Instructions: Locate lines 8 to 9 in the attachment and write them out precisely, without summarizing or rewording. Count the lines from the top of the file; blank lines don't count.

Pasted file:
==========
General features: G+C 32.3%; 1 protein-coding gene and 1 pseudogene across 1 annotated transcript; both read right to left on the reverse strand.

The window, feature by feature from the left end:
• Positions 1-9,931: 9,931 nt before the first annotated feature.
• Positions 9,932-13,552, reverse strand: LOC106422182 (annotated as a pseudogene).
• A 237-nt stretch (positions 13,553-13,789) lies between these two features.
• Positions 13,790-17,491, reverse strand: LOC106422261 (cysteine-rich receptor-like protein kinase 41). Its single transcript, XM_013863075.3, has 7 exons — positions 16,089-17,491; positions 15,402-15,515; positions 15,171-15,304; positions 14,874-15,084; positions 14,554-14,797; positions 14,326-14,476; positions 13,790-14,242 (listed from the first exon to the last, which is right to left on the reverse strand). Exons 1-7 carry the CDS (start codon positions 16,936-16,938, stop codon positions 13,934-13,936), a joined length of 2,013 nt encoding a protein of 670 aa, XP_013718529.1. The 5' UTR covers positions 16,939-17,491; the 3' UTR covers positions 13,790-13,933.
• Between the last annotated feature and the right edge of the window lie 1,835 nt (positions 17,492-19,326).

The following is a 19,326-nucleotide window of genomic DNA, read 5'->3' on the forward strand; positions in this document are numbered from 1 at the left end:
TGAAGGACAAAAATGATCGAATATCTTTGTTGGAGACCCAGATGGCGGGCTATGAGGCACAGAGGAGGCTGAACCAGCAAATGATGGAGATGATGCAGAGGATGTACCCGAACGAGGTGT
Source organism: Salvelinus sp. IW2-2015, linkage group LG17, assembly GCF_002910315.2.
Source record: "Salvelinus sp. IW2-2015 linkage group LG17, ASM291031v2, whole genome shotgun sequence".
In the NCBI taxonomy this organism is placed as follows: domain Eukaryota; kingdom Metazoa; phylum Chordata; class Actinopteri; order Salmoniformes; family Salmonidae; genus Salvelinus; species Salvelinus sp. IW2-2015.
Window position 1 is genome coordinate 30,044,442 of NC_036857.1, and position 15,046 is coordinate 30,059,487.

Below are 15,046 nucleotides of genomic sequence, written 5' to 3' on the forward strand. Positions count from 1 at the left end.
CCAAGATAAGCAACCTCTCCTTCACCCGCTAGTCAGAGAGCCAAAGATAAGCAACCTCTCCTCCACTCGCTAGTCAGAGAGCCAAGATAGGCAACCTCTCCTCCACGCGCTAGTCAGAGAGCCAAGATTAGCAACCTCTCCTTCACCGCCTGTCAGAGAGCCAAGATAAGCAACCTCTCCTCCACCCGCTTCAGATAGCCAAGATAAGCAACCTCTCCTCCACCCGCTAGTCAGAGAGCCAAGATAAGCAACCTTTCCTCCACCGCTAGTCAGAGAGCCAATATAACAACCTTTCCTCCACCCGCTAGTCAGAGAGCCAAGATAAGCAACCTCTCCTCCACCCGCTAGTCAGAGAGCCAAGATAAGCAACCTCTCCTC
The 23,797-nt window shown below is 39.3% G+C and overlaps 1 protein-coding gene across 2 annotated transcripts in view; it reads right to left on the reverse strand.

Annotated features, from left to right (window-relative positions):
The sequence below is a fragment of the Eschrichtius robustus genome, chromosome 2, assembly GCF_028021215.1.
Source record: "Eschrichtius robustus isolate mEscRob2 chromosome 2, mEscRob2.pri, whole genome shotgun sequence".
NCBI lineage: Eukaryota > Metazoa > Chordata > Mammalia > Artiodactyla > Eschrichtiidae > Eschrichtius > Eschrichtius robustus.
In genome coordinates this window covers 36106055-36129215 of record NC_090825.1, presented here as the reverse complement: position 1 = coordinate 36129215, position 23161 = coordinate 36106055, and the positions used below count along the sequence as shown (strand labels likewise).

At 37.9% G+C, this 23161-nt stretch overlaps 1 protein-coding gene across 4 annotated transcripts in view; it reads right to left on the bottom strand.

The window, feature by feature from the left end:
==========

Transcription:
The following is a 19,326-nucleotide window of genomic DNA, read 5'->3' on the forward strand; positions in this document are numbered from 1 at the left end:
TGAAGGACAAAAATGATCGAATATCTTTGTTGGAGACCCAGATGGCGGGCTATGAGGCACAGAGGAGGCTGAACCAGCAAATGATGGAGATGATGCAGAGGATGTACCCGAACGAGGTGT